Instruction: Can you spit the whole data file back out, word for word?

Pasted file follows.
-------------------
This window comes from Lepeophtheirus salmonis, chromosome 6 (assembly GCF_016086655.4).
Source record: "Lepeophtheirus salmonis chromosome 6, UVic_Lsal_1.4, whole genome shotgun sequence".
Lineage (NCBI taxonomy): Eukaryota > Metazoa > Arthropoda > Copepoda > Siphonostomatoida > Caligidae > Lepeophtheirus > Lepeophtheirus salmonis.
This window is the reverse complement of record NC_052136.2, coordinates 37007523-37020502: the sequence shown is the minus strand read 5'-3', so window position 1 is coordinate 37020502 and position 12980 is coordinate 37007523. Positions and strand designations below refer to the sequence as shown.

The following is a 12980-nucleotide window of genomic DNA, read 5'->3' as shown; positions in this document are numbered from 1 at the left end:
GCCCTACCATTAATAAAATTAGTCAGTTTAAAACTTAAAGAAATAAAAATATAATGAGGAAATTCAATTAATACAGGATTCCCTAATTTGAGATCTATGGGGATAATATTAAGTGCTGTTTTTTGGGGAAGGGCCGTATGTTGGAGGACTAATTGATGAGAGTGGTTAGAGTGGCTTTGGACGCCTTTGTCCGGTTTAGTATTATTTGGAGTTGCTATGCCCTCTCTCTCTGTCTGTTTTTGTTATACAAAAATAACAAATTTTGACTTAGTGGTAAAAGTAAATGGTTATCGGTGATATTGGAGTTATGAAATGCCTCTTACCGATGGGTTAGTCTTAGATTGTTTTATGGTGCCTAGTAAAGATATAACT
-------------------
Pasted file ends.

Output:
This window comes from Lepeophtheirus salmonis, chromosome 6 (assembly GCF_016086655.4).
Source record: "Lepeophtheirus salmonis chromosome 6, UVic_Lsal_1.4, whole genome shotgun sequence".
Lineage (NCBI taxonomy): Eukaryota > Metazoa > Arthropoda > Copepoda > Siphonostomatoida > Caligidae > Lepeophtheirus > Lepeophtheirus salmonis.
This window is the reverse complement of record NC_052136.2, coordinates 37007523-37020502: the sequence shown is the minus strand read 5'-3', so window position 1 is coordinate 37020502 and position 12980 is coordinate 37007523. Positions and strand designations below refer to the sequence as shown.

The following is a 12980-nucleotide window of genomic DNA, read 5'->3' as shown; positions in this document are numbered from 1 at the left end:
GCCCTACCATTAATAAAATTAGTCAGTTTAAAACTTAAAGAAATAAAAATATAATGAGGAAATTCAATTAATACAGGATTCCCTAATTTGAGATCTATGGGGATAATATTAAGTGCTGTTTTTTGGGGAAGGGCCGTATGTTGGAGGACTAATTGATGAGAGTGGTTAGAGTGGCTTTGGACGCCTTTGTCCGGTTTAGTATTATTTGGAGTTGCTATGCCCTCTCTCTCTGTCTGTTTTTGTTATACAAAAATAACAAATTTTGACTTAGTGGTAAAAGTAAATGGTTATCGGTGATATTGGAGTTATGAAATGCCTCTTACCGATGGGTTAGTCTTAGATTGTTTTATGGTGCCTAGTAAAGATATAACT